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In my opinion, words are the best “technology” for becoming aware of inner states and communicating them. Words are worth a thousand images. They can be like bridges to our inner world. The Net, for different reasons, discourages prolonged reading and introspection, directing our (scattered) attention toward external inputs only.

Words can bring us a long way toward the expansion of our awareness: however, they are slippery and can’t bring one up to the most elevated levels of consciousness. Furthermore, when words are communicated, they are heavily influenced by the interpretations we superimpose on them, by our cultural beliefs and our individual neuroticisms and conditionings.

Much of the communication industry – the Net included – is based on the rationale that more communication equals more understanding which equals a better world.  This comes from the assumption that ideas, concepts, meanings and feelings can be expressed and transferred by language. This is what has been called “the conduit metaphor” by Michael J. Reddy. According to the conduit metaphor:

Ideas are objects that you can put into words, so that language is seen as a container for ideas, and you send ideas over a conduit, a channel of communication to someone else who then extracts the ideas from the words… One entailment of the conduit metaphor is that the meaning, the ideas, can be extracted and can exist independently of people. Moreover, that in communication, when communication occurs, what happens is that somebody extracts the same object, the same idea, from the language that the speaker put into it. So the conduit metaphor suggests that meaning is a thing and that the hearer pulls out the same meaning from the words and that it can exist independently of beings who understand words (George Lakoff, interviewed by Iain A. Boal, “The Conduit Metaphor,” in James Brook and Iain A. Boal, eds., Resisting the Virtual Life, San Francisco: City Lights, 1995, p. 115).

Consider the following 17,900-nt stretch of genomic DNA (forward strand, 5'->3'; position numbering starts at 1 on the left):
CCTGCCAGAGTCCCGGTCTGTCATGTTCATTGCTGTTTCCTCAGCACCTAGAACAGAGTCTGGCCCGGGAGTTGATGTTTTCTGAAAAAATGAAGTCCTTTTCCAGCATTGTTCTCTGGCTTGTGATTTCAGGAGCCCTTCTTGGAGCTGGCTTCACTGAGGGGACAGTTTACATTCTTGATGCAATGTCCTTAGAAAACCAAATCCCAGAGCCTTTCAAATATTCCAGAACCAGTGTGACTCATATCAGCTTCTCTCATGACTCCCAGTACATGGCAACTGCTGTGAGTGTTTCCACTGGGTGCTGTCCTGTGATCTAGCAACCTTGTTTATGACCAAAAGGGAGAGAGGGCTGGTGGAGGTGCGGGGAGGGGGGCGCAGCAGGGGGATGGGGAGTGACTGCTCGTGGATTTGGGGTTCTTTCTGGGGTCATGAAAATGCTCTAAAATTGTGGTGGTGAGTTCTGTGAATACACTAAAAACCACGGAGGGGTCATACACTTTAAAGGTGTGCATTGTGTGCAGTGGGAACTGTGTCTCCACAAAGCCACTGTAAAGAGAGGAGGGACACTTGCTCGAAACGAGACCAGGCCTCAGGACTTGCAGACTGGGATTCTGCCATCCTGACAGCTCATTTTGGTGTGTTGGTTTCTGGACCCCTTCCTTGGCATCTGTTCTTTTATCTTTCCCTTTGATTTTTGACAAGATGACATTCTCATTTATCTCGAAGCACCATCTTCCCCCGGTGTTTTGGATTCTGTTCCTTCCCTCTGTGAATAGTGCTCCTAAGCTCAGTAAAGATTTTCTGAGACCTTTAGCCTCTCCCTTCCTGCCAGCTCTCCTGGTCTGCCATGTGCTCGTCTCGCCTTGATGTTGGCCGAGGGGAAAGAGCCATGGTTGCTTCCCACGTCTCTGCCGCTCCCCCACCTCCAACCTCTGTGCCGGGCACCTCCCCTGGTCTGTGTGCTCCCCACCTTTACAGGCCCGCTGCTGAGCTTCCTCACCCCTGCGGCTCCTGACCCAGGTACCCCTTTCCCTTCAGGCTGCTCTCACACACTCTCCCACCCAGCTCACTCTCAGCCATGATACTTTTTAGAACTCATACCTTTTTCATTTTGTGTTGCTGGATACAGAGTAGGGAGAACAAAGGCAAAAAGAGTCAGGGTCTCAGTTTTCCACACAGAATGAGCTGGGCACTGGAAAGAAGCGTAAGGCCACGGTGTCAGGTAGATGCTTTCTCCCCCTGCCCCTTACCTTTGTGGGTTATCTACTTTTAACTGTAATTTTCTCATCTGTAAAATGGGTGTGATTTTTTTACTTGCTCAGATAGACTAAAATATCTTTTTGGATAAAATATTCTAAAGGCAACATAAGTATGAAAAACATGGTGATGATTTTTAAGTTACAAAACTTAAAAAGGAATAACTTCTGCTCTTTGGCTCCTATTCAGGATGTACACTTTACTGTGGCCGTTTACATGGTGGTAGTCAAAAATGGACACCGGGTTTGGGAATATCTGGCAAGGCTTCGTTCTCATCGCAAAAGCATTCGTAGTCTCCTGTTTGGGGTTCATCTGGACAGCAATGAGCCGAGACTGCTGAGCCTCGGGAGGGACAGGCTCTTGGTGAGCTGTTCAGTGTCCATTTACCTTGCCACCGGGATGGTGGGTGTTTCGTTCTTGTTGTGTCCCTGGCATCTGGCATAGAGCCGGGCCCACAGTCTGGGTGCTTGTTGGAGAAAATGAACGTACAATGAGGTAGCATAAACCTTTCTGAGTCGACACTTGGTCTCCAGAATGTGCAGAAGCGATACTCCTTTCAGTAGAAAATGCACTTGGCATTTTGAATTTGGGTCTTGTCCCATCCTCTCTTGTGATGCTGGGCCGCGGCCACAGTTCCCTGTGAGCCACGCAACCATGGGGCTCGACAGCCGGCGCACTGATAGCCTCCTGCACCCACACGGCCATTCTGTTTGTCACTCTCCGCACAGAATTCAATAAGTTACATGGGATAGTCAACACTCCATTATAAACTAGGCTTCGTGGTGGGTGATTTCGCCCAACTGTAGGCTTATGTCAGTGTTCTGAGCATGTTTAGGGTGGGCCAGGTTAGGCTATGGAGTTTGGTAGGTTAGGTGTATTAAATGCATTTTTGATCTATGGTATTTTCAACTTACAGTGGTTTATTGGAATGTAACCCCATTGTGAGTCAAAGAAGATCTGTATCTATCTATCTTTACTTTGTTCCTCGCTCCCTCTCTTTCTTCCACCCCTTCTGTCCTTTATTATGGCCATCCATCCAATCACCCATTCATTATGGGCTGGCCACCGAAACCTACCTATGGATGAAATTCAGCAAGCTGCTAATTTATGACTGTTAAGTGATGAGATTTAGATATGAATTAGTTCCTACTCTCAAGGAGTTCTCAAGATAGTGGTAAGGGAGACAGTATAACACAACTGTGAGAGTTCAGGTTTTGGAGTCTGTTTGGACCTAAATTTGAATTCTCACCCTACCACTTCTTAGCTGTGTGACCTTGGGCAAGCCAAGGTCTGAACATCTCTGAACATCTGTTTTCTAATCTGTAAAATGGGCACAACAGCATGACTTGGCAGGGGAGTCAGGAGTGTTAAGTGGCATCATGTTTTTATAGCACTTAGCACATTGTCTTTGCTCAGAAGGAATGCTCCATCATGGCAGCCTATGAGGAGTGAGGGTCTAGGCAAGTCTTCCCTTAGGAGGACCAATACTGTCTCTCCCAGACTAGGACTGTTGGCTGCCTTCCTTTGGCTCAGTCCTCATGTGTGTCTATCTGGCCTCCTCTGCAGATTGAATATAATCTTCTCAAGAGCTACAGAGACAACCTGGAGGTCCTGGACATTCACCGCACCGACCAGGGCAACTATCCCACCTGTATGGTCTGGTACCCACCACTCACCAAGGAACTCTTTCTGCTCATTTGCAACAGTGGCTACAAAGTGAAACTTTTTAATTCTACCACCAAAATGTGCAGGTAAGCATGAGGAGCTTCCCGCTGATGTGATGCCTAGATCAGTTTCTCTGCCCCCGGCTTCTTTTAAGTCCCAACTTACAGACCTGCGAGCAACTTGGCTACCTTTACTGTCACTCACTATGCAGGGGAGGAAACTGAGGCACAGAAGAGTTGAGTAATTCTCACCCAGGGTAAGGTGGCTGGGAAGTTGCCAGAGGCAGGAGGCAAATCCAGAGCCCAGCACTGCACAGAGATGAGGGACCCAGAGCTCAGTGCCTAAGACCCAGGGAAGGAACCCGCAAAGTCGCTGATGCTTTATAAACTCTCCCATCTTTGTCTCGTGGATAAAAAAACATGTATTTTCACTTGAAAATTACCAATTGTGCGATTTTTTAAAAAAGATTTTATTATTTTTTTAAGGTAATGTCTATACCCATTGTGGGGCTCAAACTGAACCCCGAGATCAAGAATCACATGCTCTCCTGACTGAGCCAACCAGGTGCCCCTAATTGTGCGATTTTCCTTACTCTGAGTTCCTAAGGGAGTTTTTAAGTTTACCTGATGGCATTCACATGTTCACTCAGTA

The reality is that for the conduit metaphor to work we would need to share a very wide set of attributes: the same language, the same interpretation of words, a compatible level of culture, a similar background, a similar kind of sensitivity. So similar that perhaps the real point of communicating by words is actually to get closer to our self-understanding.

The conduit metaphor is what makes us write in blogs and social networks, thinking our message can be sent and “uploaded” to other human beings and will reach them in the way we intended. We don’t actually know about how this message will be interpreted, then we become surprised when there are misunderstandings and when wars get ignited.

The fathers of the digital revolution believed in the power of electronic communication and feedback as a tool for expanding participation and even consciousness. The origins of the conduit metaphor lie in the belief that we can separate information from the person who receives it. We consider “pure” information as something we can separate from the “noise” of our interpretations and feelings. It is the Cartesian dream of separating pure thoughts from the person in his wholeness, misplacing knowledge and information for the transformation of human qualities for the better.

As far as day-to-day work is concerned, language is useful, but you cannot move into the deeper realms with it, because these realms are nonverbal. Language is just a game…The meaning of the Biblical story of the Tower of Babel is that the moment you speak, you are divided. The story is not that people began to speak different languages but, that they began to speak at all. The moment you speak, there is confusion. The moment you utter something, you are divided. Only silence is one. (Osho, The Psychology of the Esoteric, Cologne: Rebel Publishing House, pp. 57 and 60).

Not Knowing

Edge asked The Edge Annual Question 2010 to 170 scientists, philosophers, artists and authors. This year question was “How is the Internet Changing the Way You Think“? Interesting question with several intesting answers as well as some which looked like “Oh no, my literary agent wants me to answer another question, let’s just write something down”.